I heartily approved of this excellent idea, and we agreed to mention it, while consulting with Captain Littlestone on the subject of placing the island under the protection of Great Britain.

Then came the question as to which of our sons were best suited to remain with us, and which to go away.

This point we left undecided, thinking that in the course of a few days, they would probably make a choice of their own accord, which they did, even sooner than we anticipated.

After breakfast, it was proposed that Captain Littlestone should bring his ship round to Safety Bay, that we might receive a visit from him and his party, at Rockburg—where we invited the invalid, Mr Wolston, and his family, in hopes that his health might benefit by a comfortable residence on shore.

No sooner was this plan adopted, than Fritz and Jack hurried off in the canoe to prepare for their reception, being followed in more leisurely style by the brig and our yacht.

But what words can express the amazement of our guests, when, rounding the Rocky Cape at the entrance, Safety Bay, and the beautiful domain of Rockburg, lay before them.

Still greater was their astonishment, as a salute of eleven guns boomed from the battery on Shark Island, where the royal standard of England was displayed and floated majestically on the morning breeze.

A glow of surprise and pleasure beamed on every countenance, and poor Wolston’s spirits appeared to revive with the very idea of the peace and happiness to be enjoyed in such a home.

He was carried on shore with the utmost care and tenderness, and comfortably established in my room, a camp-bed for Mrs Wolston being added to the furniture there, that she might be able conveniently to attend on her husband.

Meantime the scene at the harbour and all round Rockburg was of the liveliest description; merriment and excitement prevailed in all directions, as the beauties and wonders of our residence were explored, so that a summons to dinner scarcely attracted notice.

However, as a visit to Falconhurst was projected, the company was at length induced to be seated, and to partake of our good cheer, but the spirit of restlessness soon returned, and the young people kept roaming about through our hitherto quiet lawns, avenues and shrubberies, until I was ready to believe their number three times what it actually was.

Towards evening the universal excitement began to abate, and the party assembled for supper with tolerable composure.

Mr Wolston was able to join us, as the rest he had enjoyed, and the pleasure inspired by the hope of a residence among us, seemed to have given him new life. This wish he now distinctly expressed in his own name, and in that of his wife; inquiring what our intentions were, and proposing, if agreeable to us, that they, with their eldest daughter, whose health, like his own, was delicate, should make a long stay on the island, while the younger daughter went for the present to her brother at the Cape of Good Hope.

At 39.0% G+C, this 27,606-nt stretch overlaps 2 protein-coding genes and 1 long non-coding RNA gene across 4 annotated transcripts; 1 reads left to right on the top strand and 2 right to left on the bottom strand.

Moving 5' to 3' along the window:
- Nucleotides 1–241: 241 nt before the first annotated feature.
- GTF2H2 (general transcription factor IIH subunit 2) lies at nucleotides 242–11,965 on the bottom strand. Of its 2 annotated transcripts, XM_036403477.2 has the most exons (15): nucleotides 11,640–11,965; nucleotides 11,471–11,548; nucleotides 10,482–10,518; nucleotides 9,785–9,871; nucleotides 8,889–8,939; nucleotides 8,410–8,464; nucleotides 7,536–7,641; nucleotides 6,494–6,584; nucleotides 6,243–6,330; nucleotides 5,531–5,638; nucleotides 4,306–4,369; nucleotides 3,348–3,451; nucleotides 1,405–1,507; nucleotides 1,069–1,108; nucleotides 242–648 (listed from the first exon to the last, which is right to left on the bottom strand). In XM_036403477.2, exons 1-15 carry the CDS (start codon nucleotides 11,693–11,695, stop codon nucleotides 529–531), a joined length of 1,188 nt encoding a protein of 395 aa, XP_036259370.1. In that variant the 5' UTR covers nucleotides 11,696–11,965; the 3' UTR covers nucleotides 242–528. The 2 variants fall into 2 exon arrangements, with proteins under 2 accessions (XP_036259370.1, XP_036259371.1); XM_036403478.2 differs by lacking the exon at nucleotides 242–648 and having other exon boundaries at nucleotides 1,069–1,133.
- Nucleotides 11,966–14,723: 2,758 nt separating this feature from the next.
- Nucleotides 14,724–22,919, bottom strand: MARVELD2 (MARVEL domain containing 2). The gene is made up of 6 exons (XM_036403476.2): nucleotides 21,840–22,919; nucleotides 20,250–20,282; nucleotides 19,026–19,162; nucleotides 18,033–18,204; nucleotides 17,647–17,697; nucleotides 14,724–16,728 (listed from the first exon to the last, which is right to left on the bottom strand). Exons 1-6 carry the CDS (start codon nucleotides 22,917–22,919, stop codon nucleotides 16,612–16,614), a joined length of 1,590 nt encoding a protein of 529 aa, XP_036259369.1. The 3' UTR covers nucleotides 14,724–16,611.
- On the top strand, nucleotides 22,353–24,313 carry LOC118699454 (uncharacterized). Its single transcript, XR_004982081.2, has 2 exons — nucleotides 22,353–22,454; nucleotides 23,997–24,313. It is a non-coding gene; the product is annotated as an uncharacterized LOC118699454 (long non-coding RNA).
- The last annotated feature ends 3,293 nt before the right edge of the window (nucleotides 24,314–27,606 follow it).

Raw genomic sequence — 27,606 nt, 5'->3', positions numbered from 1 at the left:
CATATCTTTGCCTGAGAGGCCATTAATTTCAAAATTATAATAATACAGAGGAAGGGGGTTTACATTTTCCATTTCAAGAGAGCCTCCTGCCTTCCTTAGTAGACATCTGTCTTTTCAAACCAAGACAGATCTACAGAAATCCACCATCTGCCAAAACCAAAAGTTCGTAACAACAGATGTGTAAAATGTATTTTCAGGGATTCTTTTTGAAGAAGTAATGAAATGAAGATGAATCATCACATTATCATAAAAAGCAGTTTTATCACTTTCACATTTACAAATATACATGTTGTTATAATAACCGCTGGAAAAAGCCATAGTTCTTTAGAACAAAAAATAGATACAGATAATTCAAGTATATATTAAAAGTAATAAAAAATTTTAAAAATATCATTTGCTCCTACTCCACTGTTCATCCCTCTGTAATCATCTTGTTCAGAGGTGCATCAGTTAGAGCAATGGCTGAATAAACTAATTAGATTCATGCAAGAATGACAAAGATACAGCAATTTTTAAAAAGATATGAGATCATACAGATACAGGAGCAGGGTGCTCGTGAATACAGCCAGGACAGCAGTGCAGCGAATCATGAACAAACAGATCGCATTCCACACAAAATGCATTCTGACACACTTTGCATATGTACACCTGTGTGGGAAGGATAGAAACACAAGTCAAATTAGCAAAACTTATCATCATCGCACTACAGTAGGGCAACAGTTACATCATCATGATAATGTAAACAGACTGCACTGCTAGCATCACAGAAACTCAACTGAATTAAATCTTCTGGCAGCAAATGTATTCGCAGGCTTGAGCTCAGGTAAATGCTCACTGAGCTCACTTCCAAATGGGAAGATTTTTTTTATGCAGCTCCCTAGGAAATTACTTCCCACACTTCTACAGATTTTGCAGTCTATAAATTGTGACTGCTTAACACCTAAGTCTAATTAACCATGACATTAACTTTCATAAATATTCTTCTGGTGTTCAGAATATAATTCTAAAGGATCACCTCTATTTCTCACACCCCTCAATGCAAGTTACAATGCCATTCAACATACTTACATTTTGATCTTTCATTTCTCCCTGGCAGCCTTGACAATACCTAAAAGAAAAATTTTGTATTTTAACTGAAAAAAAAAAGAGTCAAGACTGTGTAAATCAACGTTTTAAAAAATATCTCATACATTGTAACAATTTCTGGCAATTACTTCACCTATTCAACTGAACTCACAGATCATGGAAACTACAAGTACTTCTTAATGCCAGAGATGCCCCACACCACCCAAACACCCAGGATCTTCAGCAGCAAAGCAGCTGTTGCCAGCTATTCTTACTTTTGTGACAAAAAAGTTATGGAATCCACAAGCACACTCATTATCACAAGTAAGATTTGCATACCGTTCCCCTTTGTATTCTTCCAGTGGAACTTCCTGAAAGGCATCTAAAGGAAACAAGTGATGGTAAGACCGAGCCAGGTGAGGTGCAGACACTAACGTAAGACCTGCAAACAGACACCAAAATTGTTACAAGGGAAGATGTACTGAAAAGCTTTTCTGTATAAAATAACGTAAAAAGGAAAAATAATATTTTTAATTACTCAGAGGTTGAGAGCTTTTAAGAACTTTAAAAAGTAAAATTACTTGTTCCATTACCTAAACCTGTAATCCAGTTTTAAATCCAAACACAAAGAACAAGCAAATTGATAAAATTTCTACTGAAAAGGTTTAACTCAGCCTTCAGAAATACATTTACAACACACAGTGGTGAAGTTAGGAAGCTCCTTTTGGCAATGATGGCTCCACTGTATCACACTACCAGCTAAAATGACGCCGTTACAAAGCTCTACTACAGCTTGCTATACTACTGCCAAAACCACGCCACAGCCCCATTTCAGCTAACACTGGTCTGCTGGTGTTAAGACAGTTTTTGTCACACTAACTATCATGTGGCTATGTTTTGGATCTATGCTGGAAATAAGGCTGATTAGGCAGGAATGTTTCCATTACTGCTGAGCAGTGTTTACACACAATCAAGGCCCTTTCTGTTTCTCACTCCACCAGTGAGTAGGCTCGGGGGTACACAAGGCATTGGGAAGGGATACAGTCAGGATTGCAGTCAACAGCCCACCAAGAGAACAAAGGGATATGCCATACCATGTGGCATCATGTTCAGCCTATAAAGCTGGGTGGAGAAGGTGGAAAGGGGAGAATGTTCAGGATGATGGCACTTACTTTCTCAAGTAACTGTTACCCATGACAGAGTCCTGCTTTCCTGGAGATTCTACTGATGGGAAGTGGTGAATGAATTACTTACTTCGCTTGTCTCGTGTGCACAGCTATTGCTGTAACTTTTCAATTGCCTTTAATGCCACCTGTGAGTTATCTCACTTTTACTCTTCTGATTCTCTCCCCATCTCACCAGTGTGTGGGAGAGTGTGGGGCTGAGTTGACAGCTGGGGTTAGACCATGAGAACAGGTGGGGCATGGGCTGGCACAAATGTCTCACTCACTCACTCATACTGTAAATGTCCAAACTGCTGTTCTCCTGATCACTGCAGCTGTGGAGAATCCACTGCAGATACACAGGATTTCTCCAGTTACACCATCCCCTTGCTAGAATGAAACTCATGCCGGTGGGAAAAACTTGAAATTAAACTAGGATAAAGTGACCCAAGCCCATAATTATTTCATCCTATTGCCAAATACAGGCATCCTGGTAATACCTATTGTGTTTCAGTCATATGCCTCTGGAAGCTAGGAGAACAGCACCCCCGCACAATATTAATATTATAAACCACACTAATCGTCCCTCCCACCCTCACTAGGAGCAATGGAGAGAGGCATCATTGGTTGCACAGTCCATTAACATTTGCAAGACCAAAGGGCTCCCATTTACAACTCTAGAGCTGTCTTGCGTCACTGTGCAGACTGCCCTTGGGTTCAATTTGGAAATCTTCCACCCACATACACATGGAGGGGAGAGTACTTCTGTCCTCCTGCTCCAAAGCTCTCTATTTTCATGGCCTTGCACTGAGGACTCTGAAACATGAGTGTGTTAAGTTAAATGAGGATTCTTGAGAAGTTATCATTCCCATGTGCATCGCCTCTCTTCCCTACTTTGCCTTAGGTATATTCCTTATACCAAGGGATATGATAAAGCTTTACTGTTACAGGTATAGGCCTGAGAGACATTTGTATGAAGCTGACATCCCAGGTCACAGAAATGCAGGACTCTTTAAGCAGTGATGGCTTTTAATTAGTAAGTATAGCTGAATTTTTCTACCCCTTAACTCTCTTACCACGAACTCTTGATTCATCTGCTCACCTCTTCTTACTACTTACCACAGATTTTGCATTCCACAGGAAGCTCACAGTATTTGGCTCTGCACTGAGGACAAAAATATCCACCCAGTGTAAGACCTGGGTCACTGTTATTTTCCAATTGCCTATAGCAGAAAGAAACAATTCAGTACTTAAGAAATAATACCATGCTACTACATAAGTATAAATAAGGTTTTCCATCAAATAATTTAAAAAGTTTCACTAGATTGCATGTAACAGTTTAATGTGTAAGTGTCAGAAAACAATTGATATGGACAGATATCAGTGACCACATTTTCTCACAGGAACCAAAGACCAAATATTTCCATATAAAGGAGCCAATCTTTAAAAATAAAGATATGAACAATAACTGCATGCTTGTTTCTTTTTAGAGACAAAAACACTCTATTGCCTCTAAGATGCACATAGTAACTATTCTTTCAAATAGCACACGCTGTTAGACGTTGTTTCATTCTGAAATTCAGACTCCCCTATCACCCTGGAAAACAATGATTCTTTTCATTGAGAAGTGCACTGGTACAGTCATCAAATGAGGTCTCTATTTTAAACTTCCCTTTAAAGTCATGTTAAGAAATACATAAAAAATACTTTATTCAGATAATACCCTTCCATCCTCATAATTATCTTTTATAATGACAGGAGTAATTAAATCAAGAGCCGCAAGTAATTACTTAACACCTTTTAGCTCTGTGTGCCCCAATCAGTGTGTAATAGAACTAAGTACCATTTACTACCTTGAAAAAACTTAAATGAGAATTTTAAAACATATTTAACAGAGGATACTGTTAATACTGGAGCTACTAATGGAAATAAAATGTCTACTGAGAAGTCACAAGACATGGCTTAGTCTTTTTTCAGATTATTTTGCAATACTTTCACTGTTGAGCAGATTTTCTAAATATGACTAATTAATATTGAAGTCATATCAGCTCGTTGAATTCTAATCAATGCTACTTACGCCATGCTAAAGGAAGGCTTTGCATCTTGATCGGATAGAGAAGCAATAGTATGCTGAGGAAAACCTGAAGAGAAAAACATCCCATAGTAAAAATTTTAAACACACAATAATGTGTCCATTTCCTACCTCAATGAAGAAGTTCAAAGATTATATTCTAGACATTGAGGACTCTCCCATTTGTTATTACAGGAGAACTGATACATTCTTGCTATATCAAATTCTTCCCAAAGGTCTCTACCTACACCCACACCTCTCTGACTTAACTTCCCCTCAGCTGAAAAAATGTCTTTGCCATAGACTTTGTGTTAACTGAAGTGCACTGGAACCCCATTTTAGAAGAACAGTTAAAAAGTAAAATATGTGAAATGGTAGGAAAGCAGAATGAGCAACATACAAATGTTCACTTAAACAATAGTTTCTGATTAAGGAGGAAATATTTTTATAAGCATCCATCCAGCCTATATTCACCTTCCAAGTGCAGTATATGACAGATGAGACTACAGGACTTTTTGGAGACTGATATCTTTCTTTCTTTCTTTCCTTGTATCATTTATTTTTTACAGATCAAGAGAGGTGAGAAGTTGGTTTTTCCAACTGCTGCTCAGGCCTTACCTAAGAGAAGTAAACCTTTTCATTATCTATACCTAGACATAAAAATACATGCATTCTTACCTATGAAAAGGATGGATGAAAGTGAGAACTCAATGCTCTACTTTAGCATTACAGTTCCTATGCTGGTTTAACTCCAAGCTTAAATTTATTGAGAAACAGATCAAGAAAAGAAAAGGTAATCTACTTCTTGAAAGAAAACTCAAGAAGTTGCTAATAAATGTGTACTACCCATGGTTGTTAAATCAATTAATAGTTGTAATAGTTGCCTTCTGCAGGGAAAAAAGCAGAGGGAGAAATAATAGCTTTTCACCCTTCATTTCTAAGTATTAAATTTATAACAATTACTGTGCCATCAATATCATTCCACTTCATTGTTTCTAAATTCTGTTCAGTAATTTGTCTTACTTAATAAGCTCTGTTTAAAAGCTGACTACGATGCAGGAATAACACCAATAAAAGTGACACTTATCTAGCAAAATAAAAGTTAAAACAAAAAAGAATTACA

In the event of his ultimately deciding to settle altogether among us, Mr Wolston would propose that his son should leave the Cape, and join our colony.

With sincere satisfaction, I welcomed this proposal, saying that it was my wish and that of my wife to remain for the rest of our days in New Switzerland.

‘Hurrah for New Switzerland!’

‘New Switzerland for ever!’ shouted the whole company enthusiastically, as they raised their glasses, and made them touch with a musical ring, which so expressively denotes a joyful unanimity of sentiment.

‘Prosperity to New Switzerland; long may she flourish,’ echoed on all sides.

‘Long life and happiness to those who make New Switzerland their home!’ added Ernest to my great surprise, leaning forward as he spoke, to ring his glass with mine, his mother’s and Mr Wolston’s.

‘Won’t somebody wish long life and prosperity to those who go away?’ inquired Jenny with a pretty arch look. ‘Much as I long to return to England and my father, my inclination will waver if all the cheers are for New Switzerland!’

‘Three cheers for England and Colonel Montrose,’ cried Fritz, ‘success and happiness to us who return to Europe!’ and while the vaulted roofs rang with the cheering elicited by this toast, a glance from Jenny showed him how much she thanked him for appreciating her wish to return to her father, notwithstanding her attachment to our family.

‘Well,’ said I, when silence was restored, ‘since Fritz resolves to go to England, he must undertake for me the duty of bringing happiness to a mourning father by restoring to him this dear daughter, whom I have been ready to regard as my own, by right of finding her cast on the shores of my island.

‘Ernest chooses to remain with me. His mother and I rejoice heartily in this decision, and promise him all the highest scientific appointments in our power to bestow.

‘And now what is Jack’s choice? The only talent I can say he possesses is that of a comic actor, and to shine on the stage he must needs go to Europe.’

‘Jack is not going to Europe, however,’ was his reply. ‘He means to stay here, and when Fritz is gone, he will be the best rider, and the best shot in New Switzerland, which is the summit of his ambition.